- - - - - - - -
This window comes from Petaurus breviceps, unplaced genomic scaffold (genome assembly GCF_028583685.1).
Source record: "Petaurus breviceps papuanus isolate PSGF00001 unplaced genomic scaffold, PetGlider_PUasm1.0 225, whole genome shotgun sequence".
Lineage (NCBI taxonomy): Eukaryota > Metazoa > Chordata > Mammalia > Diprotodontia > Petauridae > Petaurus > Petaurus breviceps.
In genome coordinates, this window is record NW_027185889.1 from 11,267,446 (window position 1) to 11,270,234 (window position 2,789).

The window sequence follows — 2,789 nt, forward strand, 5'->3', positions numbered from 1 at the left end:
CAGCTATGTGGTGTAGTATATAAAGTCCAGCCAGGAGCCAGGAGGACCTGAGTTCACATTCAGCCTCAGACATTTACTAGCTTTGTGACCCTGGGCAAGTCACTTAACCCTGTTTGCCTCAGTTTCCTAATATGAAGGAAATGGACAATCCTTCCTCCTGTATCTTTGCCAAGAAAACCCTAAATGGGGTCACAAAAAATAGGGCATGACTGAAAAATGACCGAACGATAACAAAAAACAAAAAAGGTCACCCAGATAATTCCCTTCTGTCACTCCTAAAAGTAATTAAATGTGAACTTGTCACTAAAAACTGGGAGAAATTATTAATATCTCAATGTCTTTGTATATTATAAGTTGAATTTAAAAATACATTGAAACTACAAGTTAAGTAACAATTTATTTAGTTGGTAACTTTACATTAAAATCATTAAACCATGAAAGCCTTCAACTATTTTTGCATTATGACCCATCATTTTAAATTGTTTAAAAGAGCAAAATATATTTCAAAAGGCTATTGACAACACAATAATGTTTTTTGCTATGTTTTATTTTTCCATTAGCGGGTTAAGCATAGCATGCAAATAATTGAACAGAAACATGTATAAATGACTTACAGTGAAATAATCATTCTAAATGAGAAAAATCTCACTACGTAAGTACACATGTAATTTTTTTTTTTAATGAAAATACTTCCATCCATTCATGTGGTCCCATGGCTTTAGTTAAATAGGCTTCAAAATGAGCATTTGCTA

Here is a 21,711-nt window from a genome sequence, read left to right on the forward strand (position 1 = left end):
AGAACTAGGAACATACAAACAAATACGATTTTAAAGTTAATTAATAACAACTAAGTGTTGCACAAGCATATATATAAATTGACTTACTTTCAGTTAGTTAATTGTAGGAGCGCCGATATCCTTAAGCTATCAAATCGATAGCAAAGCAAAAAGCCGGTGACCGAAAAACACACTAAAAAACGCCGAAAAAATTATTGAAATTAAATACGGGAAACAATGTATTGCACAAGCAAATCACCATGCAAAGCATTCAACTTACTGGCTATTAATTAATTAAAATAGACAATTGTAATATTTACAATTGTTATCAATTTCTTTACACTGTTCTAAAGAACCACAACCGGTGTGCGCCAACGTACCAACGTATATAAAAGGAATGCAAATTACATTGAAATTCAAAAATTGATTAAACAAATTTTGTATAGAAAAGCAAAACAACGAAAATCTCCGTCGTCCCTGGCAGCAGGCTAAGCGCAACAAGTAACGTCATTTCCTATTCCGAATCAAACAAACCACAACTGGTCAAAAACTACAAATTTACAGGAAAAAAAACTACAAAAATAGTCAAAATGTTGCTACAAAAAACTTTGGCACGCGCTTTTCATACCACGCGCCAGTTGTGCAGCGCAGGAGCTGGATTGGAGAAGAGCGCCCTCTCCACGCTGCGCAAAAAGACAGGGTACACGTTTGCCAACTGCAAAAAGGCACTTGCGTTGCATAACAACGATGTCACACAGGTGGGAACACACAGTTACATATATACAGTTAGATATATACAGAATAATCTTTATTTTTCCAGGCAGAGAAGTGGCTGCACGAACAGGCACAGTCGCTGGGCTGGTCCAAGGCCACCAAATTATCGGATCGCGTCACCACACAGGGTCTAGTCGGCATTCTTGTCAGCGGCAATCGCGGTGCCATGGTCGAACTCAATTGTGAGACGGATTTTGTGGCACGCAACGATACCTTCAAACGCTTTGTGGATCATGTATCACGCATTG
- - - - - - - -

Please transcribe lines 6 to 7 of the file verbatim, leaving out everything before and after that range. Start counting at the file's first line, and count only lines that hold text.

CAGCTATGTGGTGTAGTATATAAAGTCCAGCCAGGAGCCAGGAGGACCTGAGTTCACATTCAGCCTCAGACATTTACTAGCTTTGTGACCCTGGGCAAGTCACTTAACCCTGTTTGCCTCAGTTTCCTAATATGAAGGAAATGGACAATCCTTCCTCCTGTATCTTTGCCAAGAAAACCCTAAATGGGGTCACAAAAAATAGGGCATGACTGAAAAATGACCGAACGATAACAAAAAACAAAAAAGGTCACCCAGATAATTCCCTTCTGTCACTCCTAAAAGTAATTAAATGTGAACTTGTCACTAAAAACTGGGAGAAATTATTAATATCTCAATGTCTTTGTATATTATAAGTTGAATTTAAAAATACATTGAAACTACAAGTTAAGTAACAATTTATTTAGTTGGTAACTTTACATTAAAATCATTAAACCATGAAAGCCTTCAACTATTTTTGCATTATGACCCATCATTTTAAATTGTTTAAAAGAGCAAAATATATTTCAAAAGGCTATTGACAACACAATAATGTTTTTTGCTATGTTTTATTTTTCCATTAGCGGGTTAAGCATAGCATGCAAATAATTGAACAGAAACATGTATAAATGACTTACAGTGAAATAATCATTCTAAATGAGAAAAATCTCACTACGTAAGTACACATGTAATTTTTTTTTTTAATGAAAATACTTCCATCCATTCATGTGGTCCCATGGCTTTAGTTAAATAGGCTTCAAAATGAGCATTTGCTA

Here is a 21,711-nt window from a genome sequence, read left to right on the forward strand (position 1 = left end):